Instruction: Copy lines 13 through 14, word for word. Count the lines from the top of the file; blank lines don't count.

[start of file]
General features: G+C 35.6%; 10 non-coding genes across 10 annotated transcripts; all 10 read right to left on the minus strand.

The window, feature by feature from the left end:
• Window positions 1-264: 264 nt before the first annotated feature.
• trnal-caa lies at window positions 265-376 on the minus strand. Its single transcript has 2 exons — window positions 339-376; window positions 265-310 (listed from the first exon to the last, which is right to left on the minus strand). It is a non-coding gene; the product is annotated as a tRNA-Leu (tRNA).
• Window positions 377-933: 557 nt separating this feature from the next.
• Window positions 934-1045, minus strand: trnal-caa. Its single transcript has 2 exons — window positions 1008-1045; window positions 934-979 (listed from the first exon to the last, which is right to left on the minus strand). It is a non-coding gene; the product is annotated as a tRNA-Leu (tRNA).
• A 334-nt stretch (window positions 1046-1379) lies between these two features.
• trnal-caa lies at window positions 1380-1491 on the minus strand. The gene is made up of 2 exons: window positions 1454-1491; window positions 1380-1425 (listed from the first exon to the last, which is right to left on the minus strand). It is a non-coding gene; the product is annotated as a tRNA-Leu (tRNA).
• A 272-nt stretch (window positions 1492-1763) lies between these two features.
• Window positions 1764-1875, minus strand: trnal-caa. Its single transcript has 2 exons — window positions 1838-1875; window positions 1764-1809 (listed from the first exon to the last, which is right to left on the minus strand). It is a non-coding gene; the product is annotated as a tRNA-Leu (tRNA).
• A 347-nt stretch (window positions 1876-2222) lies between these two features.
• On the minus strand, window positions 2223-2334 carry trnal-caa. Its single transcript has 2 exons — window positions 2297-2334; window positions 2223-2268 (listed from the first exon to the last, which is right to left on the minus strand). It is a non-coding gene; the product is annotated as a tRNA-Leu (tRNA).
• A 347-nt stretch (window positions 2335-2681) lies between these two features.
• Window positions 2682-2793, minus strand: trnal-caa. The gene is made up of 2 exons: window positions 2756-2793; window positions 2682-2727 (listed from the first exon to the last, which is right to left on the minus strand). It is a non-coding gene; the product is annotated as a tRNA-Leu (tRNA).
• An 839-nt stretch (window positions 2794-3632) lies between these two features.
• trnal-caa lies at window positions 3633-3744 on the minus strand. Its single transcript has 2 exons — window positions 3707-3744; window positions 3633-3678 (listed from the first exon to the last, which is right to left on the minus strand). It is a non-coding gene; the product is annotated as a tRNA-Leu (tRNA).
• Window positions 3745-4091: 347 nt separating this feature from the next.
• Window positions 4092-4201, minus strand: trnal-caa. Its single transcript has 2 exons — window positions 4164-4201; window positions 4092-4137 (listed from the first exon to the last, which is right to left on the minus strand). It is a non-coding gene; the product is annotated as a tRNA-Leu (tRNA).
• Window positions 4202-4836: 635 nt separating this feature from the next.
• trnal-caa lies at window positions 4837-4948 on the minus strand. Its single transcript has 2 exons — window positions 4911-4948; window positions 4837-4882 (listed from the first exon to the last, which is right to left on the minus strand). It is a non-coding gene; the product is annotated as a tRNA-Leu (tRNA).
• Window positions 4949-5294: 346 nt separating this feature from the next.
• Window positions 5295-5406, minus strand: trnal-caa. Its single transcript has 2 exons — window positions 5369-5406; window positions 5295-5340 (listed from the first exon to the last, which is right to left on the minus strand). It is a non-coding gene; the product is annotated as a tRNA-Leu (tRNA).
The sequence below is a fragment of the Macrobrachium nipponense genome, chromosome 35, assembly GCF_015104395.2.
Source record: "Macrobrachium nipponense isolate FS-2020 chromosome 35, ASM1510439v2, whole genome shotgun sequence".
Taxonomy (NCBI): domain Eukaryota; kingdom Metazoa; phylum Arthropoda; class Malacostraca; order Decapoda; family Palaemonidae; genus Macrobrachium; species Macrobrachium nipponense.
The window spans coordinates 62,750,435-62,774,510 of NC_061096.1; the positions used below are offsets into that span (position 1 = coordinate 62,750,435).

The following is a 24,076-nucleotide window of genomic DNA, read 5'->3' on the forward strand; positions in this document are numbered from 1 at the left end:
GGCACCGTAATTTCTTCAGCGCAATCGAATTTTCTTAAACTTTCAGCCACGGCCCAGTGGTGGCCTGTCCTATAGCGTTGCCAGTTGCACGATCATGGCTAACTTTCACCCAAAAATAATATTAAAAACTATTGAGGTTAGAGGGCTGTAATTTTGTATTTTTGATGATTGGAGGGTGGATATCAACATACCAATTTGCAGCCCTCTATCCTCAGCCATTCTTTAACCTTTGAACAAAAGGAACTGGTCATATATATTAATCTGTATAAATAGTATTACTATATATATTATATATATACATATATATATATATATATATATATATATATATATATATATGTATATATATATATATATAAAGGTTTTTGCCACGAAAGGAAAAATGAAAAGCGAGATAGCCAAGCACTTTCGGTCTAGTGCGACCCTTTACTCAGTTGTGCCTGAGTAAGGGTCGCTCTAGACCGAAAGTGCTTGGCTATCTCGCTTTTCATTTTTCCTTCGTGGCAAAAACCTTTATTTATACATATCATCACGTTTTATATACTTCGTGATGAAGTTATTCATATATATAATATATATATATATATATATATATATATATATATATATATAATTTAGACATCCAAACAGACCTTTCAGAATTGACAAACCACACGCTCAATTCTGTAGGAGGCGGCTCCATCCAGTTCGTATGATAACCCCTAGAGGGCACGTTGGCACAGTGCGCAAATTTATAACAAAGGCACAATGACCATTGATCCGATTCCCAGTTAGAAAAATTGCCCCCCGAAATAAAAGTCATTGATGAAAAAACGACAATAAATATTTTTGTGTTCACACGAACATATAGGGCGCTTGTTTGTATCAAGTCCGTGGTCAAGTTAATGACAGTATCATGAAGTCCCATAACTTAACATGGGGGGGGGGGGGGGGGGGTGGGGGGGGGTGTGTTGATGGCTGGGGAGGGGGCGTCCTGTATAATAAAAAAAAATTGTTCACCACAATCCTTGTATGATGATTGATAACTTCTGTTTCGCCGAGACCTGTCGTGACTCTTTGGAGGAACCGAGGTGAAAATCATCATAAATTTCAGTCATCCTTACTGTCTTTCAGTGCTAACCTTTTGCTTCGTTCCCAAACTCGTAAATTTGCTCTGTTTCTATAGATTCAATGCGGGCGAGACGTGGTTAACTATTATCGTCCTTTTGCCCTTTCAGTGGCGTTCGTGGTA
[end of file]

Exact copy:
• A 347-nt stretch (window positions 2335-2681) lies between these two features.
• Window positions 2682-2793, minus strand: trnal-caa. The gene is made up of 2 exons: window positions 2756-2793; window positions 2682-2727 (listed from the first exon to the last, which is right to left on the minus strand). It is a non-coding gene; the product is annotated as a tRNA-Leu (tRNA).